Geopolitics is the leading uncertainty for the energy sector of Greece, while at the same time investments in Renewable Energy Sources, energy savings and interconnection of energy networks are key priorities for the country. The above comes out from the report of the World Energy Council, announced by the Technical Chamber of Greece (TEE) as the National Committee of the Council.

Each year, the World Energy Council conducts a global survey, the World Energy Issues Monitor, involving policy makers, CEOs, and leading energy experts, highlighting the most pressing energy issues. More than 2,500 energy leaders from more than 108 countries participated in the 2021 survey. The survey results are a valuable guide for the energy community around the world, especially decision makers.

According to TEE president George Stasinos, “this year’s results of the WEC report show the full compatibility with the priorities for the country’s recovery, as reflected in the National Plan for Recovery and Sustainability.”

According to Haris Doukas, a member of the Steering Committee of the TEE and responsible for this effort in Greece, more than 50 leaders in the country’s energy sector participated in the research and chose Geopolitics, Economic Trends, and the investment environment as the top uncertainties and voted for Renewable Energy, Energy Efficiency and Regional Integration as the main priorities for action for the country.


Geopolitics is the leading uncertainty for the Greek energy sector. Turkish unilateral and proclivities in the Eastern Mediterranean, including the Exclusive Economic Zone of Cyprus, continue. The result is ever-escalating tensions between Turkey and a group of countries, including Greece and France, constituting a significant uncertainty not only for the Greek energy sector but for the whole of southeastern Europe.

Economic trends are the second uncertainty for Greece, as 2020 is supposed to be the first year of strong economic growth after almost a decade of economic crisis. However, the pandemic dramatically changed economic trends with Greece showing a serious decline in GDP in 2020 (around 8% -10%). Expectations for 2021 are focused on growth, based on the revitalization of private and capital spending and funding from the EU Recovery and Resilience Facility. In addition, the expected gradual easing of restrictions due to the Covid-19 pandemic will be available as soon as the vaccine is available, giving a strong impetus to the crucial for the economy, tourism industry.

Although there have been positive developments in the investment environment in Greece, investors are concerned about the impact of the Covid-19 pandemic on the country’s economy. According to reliable internationally available data on foreign direct investment, FDI flows in 2019 exceeded the levels of 2009 but fell in 2020, reflecting these uncertainties.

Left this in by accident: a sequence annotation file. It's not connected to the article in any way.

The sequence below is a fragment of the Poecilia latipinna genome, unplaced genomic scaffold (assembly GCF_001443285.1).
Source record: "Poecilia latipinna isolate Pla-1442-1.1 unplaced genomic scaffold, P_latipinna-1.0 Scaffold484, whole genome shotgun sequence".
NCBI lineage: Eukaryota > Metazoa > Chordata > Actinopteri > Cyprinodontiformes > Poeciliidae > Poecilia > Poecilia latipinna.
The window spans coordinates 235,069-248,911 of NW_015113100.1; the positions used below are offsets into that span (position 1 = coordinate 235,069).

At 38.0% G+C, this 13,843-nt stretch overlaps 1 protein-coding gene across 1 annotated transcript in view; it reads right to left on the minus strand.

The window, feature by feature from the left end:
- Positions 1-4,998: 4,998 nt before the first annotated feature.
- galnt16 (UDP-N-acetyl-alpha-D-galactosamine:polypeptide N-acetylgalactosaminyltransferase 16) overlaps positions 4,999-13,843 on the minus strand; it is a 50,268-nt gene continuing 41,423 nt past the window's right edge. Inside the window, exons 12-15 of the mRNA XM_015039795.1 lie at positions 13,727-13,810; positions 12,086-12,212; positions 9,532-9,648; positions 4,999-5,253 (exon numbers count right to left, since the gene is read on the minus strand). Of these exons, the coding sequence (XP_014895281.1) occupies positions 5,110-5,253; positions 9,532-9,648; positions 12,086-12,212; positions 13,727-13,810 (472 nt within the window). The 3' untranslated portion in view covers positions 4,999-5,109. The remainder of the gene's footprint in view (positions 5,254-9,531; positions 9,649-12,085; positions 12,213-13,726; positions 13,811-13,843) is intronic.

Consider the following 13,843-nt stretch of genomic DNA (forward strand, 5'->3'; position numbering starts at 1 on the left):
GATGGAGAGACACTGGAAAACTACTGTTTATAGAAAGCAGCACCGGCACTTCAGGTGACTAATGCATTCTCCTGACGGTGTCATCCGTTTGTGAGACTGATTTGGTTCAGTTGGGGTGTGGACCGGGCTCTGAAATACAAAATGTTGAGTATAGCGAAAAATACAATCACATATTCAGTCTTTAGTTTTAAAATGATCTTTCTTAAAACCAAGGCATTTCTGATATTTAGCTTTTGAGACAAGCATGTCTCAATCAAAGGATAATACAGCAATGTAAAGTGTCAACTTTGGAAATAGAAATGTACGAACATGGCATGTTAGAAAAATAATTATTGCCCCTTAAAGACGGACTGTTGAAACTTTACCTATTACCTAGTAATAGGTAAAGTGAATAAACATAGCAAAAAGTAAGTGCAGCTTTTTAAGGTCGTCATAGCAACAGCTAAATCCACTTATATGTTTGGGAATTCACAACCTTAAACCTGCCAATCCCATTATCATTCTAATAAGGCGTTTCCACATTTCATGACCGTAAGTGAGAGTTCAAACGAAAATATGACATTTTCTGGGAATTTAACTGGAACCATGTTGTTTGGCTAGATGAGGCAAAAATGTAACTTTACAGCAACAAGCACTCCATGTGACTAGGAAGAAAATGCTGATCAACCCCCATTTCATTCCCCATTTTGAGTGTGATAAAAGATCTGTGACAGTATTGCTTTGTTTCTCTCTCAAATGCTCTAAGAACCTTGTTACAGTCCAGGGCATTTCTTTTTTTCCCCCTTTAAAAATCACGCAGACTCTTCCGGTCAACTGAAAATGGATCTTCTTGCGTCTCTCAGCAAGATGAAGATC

The priorities

Renewable energy sources maintain their high impact on the economy and low uncertainty position as a key priority. In line with the commitments to de-lignification by 2028, the Greek Government favors ambitious plans and provides incentives for private investment in wind, solar, and biomass / biogas energy production. The main challenges identified throughout the country for the penetration of renewable energy sources in the electricity generation mix include the revision of the spatial planning of RES, the increase of public acceptance, the spatial and technological upgrade of the saturated transmission and distribution systems, and the efficient operation of the new electricity markets. Due to the above efforts and despite the limitations, Greece has already exceeded the EU targets for renewable sources in 2020.

Another important finding is that, despite recent efforts, the Energy Efficiency target in Greece continues to require further action. Reducing energy consumption is a priority for achieving energy security goals and mitigating the effects of climate change. Improving energy efficiency in private and public buildings, with strong state, European and private funding, is also necessary to alleviate energy poverty, which is a huge energy and social problem.

The start of new electricity markets in Greece in November 2020 aims at the integration of the Greek market in the EU internal energy market, mainly through the interconnection with networks of other countries. Important recent developments are: A) that Greece has successfully cooperated with Bulgaria on the IGB gas pipeline. B) that local and foreign investors plan to build a liquefied natural gas (LNG) terminal off Alexandroupolis C) that investment plans are being developed for the installation of LNG at the Corinth refinery and D) that plans for the EastMed submarine pipeline are being promoted. All these developments in the Greek energy market underscore the important role of Greece in the Eastern Mediterranean and its central position as an energy transfer hub, while improving energy security.

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